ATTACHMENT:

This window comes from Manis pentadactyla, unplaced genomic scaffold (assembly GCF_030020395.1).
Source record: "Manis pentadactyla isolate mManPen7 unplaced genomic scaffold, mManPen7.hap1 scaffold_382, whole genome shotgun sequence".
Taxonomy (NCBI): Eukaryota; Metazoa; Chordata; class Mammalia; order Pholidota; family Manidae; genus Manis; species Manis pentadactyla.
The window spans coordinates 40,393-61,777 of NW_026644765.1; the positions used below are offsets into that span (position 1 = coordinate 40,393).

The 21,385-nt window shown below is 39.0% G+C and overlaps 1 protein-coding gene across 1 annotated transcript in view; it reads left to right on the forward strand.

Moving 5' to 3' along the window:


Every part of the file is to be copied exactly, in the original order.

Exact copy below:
This window comes from Manis pentadactyla, unplaced genomic scaffold (assembly GCF_030020395.1).
Source record: "Manis pentadactyla isolate mManPen7 unplaced genomic scaffold, mManPen7.hap1 scaffold_382, whole genome shotgun sequence".
Taxonomy (NCBI): Eukaryota; Metazoa; Chordata; class Mammalia; order Pholidota; family Manidae; genus Manis; species Manis pentadactyla.
The window spans coordinates 40,393-61,777 of NW_026644765.1; the positions used below are offsets into that span (position 1 = coordinate 40,393).

The 21,385-nt window shown below is 39.0% G+C and overlaps 1 protein-coding gene across 1 annotated transcript in view; it reads left to right on the forward strand.

Moving 5' to 3' along the window: